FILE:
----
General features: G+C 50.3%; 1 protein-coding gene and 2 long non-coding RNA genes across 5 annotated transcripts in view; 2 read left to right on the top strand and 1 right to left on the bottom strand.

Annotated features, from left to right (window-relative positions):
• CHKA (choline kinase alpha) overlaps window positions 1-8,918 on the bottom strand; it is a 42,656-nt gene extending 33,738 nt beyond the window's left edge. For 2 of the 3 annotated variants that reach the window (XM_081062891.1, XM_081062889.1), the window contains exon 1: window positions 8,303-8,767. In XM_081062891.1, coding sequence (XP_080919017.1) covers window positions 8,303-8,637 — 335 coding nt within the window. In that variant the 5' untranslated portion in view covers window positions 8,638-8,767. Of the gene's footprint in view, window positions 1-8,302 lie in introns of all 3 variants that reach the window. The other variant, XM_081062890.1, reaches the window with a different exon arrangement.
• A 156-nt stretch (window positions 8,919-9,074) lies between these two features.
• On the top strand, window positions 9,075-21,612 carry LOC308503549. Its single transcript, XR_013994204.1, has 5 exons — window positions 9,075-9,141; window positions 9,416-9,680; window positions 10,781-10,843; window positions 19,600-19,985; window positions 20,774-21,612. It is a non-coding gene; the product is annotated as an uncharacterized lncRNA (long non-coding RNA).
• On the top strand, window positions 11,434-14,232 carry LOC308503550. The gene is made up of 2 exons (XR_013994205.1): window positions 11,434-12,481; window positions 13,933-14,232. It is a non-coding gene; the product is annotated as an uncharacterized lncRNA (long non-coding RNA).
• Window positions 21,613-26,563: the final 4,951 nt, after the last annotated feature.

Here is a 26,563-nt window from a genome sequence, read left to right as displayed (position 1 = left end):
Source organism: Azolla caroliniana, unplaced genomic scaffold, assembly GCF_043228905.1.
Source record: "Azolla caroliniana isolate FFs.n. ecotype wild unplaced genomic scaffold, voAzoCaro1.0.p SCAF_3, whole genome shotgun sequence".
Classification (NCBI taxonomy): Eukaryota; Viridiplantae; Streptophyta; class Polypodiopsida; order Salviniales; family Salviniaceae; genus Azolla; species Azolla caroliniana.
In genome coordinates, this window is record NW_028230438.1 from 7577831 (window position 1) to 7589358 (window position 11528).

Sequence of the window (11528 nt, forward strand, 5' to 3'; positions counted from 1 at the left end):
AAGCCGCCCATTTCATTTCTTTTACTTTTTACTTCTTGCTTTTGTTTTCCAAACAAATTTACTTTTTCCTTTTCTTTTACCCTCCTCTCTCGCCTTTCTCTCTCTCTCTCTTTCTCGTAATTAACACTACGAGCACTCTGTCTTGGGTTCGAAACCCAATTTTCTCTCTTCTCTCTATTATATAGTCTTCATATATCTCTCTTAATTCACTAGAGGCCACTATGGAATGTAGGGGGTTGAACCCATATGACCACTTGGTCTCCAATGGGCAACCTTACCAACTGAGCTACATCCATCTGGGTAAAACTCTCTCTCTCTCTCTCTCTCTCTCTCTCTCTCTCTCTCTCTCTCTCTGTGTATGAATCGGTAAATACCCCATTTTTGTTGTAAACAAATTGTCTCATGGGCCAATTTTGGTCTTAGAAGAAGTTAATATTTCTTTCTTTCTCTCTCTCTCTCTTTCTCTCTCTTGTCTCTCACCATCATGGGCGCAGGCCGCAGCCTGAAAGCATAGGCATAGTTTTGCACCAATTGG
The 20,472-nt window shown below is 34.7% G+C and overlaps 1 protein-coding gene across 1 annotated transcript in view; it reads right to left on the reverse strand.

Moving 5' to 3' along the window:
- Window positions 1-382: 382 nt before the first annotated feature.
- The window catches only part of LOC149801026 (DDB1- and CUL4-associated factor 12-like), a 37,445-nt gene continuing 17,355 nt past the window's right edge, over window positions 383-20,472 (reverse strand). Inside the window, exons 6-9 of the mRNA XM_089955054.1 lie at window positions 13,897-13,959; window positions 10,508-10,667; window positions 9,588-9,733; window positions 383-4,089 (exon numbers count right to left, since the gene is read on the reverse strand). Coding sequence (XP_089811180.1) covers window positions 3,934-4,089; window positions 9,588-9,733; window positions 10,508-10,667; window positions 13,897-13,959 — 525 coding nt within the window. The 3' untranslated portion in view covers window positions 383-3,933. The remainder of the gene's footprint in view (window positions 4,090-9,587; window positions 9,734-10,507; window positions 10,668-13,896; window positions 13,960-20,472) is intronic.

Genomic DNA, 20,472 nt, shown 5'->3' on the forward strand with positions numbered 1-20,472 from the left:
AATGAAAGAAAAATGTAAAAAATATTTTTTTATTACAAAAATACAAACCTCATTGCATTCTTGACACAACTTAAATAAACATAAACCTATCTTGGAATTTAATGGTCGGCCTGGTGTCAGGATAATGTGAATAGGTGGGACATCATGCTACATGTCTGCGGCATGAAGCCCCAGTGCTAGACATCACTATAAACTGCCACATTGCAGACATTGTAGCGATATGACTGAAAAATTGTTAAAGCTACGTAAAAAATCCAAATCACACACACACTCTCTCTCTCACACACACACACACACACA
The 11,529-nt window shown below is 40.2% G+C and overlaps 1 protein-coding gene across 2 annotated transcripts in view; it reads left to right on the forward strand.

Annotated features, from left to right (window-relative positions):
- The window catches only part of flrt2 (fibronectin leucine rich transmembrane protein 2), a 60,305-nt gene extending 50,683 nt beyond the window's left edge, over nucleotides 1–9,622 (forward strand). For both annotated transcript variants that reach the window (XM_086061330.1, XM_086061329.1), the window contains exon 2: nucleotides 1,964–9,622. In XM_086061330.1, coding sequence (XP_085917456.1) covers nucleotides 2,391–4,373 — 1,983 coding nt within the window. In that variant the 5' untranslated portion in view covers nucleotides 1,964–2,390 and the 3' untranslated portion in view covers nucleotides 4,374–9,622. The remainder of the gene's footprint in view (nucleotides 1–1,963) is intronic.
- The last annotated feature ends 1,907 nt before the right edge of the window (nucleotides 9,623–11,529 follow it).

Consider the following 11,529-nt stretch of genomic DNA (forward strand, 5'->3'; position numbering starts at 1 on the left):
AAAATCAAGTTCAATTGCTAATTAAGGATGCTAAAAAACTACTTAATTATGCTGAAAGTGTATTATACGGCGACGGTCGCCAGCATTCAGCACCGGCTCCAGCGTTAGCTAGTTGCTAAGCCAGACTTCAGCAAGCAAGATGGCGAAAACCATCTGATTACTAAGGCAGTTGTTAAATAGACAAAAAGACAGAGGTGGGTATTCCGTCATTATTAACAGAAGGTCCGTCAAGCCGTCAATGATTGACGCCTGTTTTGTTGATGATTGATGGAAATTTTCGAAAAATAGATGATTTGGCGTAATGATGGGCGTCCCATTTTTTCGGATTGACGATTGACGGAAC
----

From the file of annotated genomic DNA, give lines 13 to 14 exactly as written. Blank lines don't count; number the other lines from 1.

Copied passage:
Sequence of the window (11528 nt, forward strand, 5' to 3'; positions counted from 1 at the left end):
AAGCCGCCCATTTCATTTCTTTTACTTTTTACTTCTTGCTTTTGTTTTCCAAACAAATTTACTTTTTCCTTTTCTTTTACCCTCCTCTCTCGCCTTTCTCTCTCTCTCTCTTTCTCGTAATTAACACTACGAGCACTCTGTCTTGGGTTCGAAACCCAATTTTCTCTCTTCTCTCTATTATATAGTCTTCATATATCTCTCTTAATTCACTAGAGGCCACTATGGAATGTAGGGGGTTGAACCCATATGACCACTTGGTCTCCAATGGGCAACCTTACCAACTGAGCTACATCCATCTGGGTAAAACTCTCTCTCTCTCTCTCTCTCTCTCTCTCTCTCTCTCTCTCTCTCTCTGTGTATGAATCGGTAAATACCCCATTTTTGTTGTAAACAAATTGTCTCATGGGCCAATTTTGGTCTTAGAAGAAGTTAATATTTCTTTCTTTCTCTCTCTCTCTCTTTCTCTCTCTTGTCTCTCACCATCATGGGCGCAGGCCGCAGCCTGAAAGCATAGGCATAGTTTTGCACCAATTGG